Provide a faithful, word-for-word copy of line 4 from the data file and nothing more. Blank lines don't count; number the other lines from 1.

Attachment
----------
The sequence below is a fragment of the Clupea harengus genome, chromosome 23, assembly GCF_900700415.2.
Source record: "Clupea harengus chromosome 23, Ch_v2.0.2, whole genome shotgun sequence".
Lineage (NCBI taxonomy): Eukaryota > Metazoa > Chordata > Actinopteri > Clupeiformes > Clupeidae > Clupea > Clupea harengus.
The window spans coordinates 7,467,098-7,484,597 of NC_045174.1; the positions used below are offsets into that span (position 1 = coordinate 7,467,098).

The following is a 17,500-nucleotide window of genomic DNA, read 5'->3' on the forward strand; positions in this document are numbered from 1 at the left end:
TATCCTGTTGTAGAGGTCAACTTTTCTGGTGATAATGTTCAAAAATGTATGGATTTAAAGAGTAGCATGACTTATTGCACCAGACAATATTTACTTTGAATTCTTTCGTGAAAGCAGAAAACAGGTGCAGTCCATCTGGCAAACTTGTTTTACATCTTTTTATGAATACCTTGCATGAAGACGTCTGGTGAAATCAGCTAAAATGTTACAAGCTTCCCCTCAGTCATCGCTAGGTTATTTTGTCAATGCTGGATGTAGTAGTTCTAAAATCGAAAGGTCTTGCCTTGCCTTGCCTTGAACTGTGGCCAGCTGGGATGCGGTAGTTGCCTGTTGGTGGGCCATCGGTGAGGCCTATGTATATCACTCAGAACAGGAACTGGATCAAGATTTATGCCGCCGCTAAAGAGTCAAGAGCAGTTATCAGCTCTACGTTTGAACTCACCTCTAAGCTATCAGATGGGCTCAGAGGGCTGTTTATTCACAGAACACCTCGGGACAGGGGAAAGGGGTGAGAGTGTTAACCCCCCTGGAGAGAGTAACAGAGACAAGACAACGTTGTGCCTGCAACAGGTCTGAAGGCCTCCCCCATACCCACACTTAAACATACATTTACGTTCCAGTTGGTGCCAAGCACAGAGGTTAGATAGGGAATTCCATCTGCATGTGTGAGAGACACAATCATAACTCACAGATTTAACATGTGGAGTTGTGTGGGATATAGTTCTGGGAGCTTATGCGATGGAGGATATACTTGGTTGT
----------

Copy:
The window spans coordinates 7,467,098-7,484,597 of NC_045174.1; the positions used below are offsets into that span (position 1 = coordinate 7,467,098).